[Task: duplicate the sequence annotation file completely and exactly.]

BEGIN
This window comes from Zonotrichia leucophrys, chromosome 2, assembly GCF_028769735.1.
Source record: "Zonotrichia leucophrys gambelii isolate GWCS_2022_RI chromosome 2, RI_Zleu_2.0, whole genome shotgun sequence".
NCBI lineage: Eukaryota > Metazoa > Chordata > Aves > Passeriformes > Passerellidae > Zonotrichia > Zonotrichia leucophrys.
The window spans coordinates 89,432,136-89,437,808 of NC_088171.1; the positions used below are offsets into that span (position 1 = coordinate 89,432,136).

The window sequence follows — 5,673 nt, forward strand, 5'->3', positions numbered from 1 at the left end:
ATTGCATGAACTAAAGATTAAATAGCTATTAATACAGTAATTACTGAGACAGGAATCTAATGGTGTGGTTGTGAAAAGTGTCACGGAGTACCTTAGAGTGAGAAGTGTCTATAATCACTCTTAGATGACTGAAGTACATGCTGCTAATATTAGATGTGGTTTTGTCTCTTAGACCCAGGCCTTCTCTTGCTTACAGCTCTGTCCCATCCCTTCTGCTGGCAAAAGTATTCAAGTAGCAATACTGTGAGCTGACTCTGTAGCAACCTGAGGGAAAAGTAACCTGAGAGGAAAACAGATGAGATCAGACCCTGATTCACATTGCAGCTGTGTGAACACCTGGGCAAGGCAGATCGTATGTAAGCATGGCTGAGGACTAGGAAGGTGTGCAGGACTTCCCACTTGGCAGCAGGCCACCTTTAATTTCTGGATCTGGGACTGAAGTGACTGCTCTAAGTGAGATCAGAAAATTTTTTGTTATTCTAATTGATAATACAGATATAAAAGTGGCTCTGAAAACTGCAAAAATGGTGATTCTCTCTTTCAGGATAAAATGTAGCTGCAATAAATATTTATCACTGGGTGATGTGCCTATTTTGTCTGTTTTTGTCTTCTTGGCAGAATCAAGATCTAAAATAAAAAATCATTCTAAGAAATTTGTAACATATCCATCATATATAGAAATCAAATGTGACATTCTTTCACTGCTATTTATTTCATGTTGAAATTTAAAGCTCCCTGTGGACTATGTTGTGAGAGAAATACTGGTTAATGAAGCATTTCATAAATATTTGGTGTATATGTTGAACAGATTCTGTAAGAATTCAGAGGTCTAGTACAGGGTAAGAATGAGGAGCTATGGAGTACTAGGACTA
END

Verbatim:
This window comes from Zonotrichia leucophrys, chromosome 2, assembly GCF_028769735.1.
Source record: "Zonotrichia leucophrys gambelii isolate GWCS_2022_RI chromosome 2, RI_Zleu_2.0, whole genome shotgun sequence".
NCBI lineage: Eukaryota > Metazoa > Chordata > Aves > Passeriformes > Passerellidae > Zonotrichia > Zonotrichia leucophrys.
The window spans coordinates 89,432,136-89,437,808 of NC_088171.1; the positions used below are offsets into that span (position 1 = coordinate 89,432,136).

The window sequence follows — 5,673 nt, forward strand, 5'->3', positions numbered from 1 at the left end:
ATTGCATGAACTAAAGATTAAATAGCTATTAATACAGTAATTACTGAGACAGGAATCTAATGGTGTGGTTGTGAAAAGTGTCACGGAGTACCTTAGAGTGAGAAGTGTCTATAATCACTCTTAGATGACTGAAGTACATGCTGCTAATATTAGATGTGGTTTTGTCTCTTAGACCCAGGCCTTCTCTTGCTTACAGCTCTGTCCCATCCCTTCTGCTGGCAAAAGTATTCAAGTAGCAATACTGTGAGCTGACTCTGTAGCAACCTGAGGGAAAAGTAACCTGAGAGGAAAACAGATGAGATCAGACCCTGATTCACATTGCAGCTGTGTGAACACCTGGGCAAGGCAGATCGTATGTAAGCATGGCTGAGGACTAGGAAGGTGTGCAGGACTTCCCACTTGGCAGCAGGCCACCTTTAATTTCTGGATCTGGGACTGAAGTGACTGCTCTAAGTGAGATCAGAAAATTTTTTGTTATTCTAATTGATAATACAGATATAAAAGTGGCTCTGAAAACTGCAAAAATGGTGATTCTCTCTTTCAGGATAAAATGTAGCTGCAATAAATATTTATCACTGGGTGATGTGCCTATTTTGTCTGTTTTTGTCTTCTTGGCAGAATCAAGATCTAAAATAAAAAATCATTCTAAGAAATTTGTAACATATCCATCATATATAGAAATCAAATGTGACATTCTTTCACTGCTATTTATTTCATGTTGAAATTTAAAGCTCCCTGTGGACTATGTTGTGAGAGAAATACTGGTTAATGAAGCATTTCATAAATATTTGGTGTATATGTTGAACAGATTCTGTAAGAATTCAGAGGTCTAGTACAGGGTAAGAATGAGGAGCTATGGAGTACTAGGACTA